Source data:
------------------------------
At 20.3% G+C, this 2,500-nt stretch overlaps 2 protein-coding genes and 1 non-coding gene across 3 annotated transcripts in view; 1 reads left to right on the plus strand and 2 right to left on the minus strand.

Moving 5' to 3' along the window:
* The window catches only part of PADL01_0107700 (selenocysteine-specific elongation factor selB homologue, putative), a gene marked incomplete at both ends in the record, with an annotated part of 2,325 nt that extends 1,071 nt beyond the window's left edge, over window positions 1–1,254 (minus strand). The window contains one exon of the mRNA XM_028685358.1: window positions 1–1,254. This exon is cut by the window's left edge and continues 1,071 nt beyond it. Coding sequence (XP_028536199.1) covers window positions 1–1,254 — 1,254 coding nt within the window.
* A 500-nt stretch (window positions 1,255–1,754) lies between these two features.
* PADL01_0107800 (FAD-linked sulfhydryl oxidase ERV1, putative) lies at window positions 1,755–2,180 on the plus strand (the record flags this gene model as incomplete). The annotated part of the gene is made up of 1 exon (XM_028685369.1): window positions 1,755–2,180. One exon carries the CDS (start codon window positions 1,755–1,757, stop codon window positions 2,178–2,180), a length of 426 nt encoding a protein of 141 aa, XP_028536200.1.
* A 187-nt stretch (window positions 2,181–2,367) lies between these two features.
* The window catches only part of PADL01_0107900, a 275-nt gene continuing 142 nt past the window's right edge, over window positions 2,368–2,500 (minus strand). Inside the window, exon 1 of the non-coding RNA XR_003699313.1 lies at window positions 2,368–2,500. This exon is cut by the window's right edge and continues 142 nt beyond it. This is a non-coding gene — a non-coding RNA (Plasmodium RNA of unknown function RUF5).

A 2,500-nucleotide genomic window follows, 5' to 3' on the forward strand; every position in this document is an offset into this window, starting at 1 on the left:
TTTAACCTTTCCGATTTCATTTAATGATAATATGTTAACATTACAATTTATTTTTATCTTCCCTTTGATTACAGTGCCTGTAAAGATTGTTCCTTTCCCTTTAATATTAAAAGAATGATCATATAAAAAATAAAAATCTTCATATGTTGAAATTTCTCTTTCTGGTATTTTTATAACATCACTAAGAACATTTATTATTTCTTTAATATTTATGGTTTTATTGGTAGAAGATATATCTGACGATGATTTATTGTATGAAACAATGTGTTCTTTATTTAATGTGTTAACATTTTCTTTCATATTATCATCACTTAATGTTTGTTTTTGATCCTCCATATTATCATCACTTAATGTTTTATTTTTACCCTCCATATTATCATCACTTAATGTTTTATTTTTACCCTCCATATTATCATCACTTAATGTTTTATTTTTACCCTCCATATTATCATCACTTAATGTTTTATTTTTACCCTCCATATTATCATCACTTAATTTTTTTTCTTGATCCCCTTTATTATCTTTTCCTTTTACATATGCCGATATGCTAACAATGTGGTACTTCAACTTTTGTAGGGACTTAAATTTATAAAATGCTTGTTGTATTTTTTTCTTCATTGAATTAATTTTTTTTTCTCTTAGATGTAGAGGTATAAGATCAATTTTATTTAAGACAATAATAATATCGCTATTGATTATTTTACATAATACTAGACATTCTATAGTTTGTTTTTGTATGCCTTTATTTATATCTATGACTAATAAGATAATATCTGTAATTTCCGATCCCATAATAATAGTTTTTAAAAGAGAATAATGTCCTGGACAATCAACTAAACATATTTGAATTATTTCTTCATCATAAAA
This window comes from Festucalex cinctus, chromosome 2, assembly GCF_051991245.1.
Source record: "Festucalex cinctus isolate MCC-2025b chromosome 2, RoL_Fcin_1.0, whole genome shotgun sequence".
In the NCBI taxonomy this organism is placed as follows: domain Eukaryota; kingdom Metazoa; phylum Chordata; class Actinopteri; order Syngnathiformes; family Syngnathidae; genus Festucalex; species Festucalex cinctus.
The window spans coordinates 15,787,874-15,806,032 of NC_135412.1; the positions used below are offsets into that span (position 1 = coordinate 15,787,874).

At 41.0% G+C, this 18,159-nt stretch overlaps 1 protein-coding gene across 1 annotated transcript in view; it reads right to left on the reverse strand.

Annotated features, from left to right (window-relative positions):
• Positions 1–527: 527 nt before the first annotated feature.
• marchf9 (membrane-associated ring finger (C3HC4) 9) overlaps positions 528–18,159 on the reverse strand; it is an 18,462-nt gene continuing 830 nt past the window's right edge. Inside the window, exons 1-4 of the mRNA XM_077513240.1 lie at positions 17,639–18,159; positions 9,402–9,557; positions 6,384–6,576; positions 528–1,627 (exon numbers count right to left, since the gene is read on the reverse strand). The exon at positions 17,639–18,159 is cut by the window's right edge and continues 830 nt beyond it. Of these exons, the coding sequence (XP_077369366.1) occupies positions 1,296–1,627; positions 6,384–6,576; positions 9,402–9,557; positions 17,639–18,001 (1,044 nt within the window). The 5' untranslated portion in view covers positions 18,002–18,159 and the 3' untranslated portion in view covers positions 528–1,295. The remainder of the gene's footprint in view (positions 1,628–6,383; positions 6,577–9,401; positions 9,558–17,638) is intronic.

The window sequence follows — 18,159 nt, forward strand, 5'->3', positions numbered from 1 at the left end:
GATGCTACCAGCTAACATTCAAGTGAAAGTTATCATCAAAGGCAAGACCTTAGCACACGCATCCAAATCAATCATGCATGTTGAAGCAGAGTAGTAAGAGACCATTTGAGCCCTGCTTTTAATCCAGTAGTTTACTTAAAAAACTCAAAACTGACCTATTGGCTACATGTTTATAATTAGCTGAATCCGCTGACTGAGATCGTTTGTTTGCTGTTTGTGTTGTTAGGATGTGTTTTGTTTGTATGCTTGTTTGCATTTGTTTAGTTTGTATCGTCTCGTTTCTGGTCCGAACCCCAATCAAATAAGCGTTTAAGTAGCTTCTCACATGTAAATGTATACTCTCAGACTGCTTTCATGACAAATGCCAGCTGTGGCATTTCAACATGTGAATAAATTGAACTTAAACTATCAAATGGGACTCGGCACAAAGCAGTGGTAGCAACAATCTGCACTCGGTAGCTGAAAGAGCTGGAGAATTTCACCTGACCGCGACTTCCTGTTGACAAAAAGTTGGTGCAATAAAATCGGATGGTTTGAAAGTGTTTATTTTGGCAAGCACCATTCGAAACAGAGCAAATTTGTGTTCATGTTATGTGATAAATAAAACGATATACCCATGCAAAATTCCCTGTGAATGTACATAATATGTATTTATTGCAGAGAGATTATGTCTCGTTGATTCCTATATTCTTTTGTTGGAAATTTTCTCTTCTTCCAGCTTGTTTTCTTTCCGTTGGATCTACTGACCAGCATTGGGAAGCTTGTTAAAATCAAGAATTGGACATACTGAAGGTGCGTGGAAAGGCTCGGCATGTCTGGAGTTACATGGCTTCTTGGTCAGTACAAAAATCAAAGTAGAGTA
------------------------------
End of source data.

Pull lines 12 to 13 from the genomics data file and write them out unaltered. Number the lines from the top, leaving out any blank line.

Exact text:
In the NCBI taxonomy this organism is placed as follows: domain Eukaryota; kingdom Metazoa; phylum Chordata; class Actinopteri; order Syngnathiformes; family Syngnathidae; genus Festucalex; species Festucalex cinctus.
The window spans coordinates 15,787,874-15,806,032 of NC_135412.1; the positions used below are offsets into that span (position 1 = coordinate 15,787,874).